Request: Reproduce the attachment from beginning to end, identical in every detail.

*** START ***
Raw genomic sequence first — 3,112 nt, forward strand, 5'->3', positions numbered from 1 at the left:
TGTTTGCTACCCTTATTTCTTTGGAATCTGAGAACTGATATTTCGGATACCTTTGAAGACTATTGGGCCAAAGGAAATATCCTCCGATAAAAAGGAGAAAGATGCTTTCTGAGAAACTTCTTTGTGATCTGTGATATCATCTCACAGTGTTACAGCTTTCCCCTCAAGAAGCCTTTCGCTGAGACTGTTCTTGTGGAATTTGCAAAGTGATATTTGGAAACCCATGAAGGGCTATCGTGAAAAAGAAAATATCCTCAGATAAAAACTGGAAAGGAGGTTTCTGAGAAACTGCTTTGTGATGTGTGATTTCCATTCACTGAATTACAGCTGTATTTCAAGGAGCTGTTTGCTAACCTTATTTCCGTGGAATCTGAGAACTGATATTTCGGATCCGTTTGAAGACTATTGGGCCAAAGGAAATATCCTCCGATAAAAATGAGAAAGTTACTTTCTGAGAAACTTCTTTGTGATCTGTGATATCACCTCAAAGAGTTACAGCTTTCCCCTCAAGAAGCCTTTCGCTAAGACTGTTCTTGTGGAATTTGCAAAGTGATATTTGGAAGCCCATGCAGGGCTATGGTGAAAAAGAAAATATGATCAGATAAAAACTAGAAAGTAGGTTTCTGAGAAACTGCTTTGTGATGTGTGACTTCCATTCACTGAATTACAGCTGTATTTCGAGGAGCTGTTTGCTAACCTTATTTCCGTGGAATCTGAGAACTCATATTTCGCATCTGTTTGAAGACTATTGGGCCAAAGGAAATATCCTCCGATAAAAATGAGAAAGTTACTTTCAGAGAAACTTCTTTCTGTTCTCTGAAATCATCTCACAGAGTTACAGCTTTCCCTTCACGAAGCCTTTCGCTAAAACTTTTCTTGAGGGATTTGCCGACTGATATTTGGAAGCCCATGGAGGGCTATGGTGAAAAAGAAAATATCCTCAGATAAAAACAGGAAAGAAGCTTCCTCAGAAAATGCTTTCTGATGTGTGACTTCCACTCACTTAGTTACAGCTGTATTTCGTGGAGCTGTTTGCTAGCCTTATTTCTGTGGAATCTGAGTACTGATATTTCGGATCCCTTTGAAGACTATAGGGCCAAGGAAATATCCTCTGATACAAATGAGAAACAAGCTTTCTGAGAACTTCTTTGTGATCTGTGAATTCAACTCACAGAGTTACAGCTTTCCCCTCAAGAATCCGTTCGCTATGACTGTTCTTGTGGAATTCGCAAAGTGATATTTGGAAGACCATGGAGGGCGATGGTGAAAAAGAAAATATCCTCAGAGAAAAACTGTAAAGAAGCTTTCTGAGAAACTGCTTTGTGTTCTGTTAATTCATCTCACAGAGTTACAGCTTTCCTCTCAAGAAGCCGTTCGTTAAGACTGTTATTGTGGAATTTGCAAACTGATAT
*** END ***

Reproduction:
Raw genomic sequence first — 3,112 nt, forward strand, 5'->3', positions numbered from 1 at the left:
TGTTTGCTACCCTTATTTCTTTGGAATCTGAGAACTGATATTTCGGATACCTTTGAAGACTATTGGGCCAAAGGAAATATCCTCCGATAAAAAGGAGAAAGATGCTTTCTGAGAAACTTCTTTGTGATCTGTGATATCATCTCACAGTGTTACAGCTTTCCCCTCAAGAAGCCTTTCGCTGAGACTGTTCTTGTGGAATTTGCAAAGTGATATTTGGAAACCCATGAAGGGCTATCGTGAAAAAGAAAATATCCTCAGATAAAAACTGGAAAGGAGGTTTCTGAGAAACTGCTTTGTGATGTGTGATTTCCATTCACTGAATTACAGCTGTATTTCAAGGAGCTGTTTGCTAACCTTATTTCCGTGGAATCTGAGAACTGATATTTCGGATCCGTTTGAAGACTATTGGGCCAAAGGAAATATCCTCCGATAAAAATGAGAAAGTTACTTTCTGAGAAACTTCTTTGTGATCTGTGATATCACCTCAAAGAGTTACAGCTTTCCCCTCAAGAAGCCTTTCGCTAAGACTGTTCTTGTGGAATTTGCAAAGTGATATTTGGAAGCCCATGCAGGGCTATGGTGAAAAAGAAAATATGATCAGATAAAAACTAGAAAGTAGGTTTCTGAGAAACTGCTTTGTGATGTGTGACTTCCATTCACTGAATTACAGCTGTATTTCGAGGAGCTGTTTGCTAACCTTATTTCCGTGGAATCTGAGAACTCATATTTCGCATCTGTTTGAAGACTATTGGGCCAAAGGAAATATCCTCCGATAAAAATGAGAAAGTTACTTTCAGAGAAACTTCTTTCTGTTCTCTGAAATCATCTCACAGAGTTACAGCTTTCCCTTCACGAAGCCTTTCGCTAAAACTTTTCTTGAGGGATTTGCCGACTGATATTTGGAAGCCCATGGAGGGCTATGGTGAAAAAGAAAATATCCTCAGATAAAAACAGGAAAGAAGCTTCCTCAGAAAATGCTTTCTGATGTGTGACTTCCACTCACTTAGTTACAGCTGTATTTCGTGGAGCTGTTTGCTAGCCTTATTTCTGTGGAATCTGAGTACTGATATTTCGGATCCCTTTGAAGACTATAGGGCCAAGGAAATATCCTCTGATACAAATGAGAAACAAGCTTTCTGAGAACTTCTTTGTGATCTGTGAATTCAACTCACAGAGTTACAGCTTTCCCCTCAAGAATCCGTTCGCTATGACTGTTCTTGTGGAATTCGCAAAGTGATATTTGGAAGACCATGGAGGGCGATGGTGAAAAAGAAAATATCCTCAGAGAAAAACTGTAAAGAAGCTTTCTGAGAAACTGCTTTGTGTTCTGTTAATTCATCTCACAGAGTTACAGCTTTCCTCTCAAGAAGCCGTTCGTTAAGACTGTTATTGTGGAATTTGCAAACTGATAT